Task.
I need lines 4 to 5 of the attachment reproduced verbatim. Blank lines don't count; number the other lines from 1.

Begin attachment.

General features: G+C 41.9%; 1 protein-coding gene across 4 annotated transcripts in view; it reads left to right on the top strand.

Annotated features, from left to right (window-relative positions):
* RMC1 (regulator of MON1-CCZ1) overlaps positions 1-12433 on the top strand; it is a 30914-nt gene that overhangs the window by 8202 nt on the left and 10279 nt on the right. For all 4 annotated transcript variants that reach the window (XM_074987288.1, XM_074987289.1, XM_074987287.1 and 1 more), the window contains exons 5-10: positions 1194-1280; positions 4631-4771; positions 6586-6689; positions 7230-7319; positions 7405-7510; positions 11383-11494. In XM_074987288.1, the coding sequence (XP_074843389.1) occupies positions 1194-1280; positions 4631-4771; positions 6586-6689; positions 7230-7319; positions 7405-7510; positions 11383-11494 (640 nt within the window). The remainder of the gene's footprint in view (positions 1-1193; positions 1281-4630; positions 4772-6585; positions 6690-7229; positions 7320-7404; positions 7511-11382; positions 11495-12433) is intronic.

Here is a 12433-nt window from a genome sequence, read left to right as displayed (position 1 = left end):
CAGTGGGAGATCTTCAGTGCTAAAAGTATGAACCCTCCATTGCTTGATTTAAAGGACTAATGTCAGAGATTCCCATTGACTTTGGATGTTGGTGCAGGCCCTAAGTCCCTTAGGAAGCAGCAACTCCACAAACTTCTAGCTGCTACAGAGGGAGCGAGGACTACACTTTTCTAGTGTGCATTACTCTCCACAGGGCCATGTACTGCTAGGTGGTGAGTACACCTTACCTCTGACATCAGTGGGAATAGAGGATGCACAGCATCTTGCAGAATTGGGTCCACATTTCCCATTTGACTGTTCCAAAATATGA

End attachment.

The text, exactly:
Here is a 12433-nt window from a genome sequence, read left to right as displayed (position 1 = left end):
CAGTGGGAGATCTTCAGTGCTAAAAGTATGAACCCTCCATTGCTTGATTTAAAGGACTAATGTCAGAGATTCCCATTGACTTTGGATGTTGGTGCAGGCCCTAAGTCCCTTAGGAAGCAGCAACTCCACAAACTTCTAGCTGCTACAGAGGGAGCGAGGACTACACTTTTCTAGTGTGCATTACTCTCCACAGGGCCATGTACTGCTAGGTGGTGAGTACACCTTACCTCTGACATCAGTGGGAATAGAGGATGCACAGCATCTTGCAGAATTGGGTCCACATTTCCCATTTGACTGTTCCAAAATATGA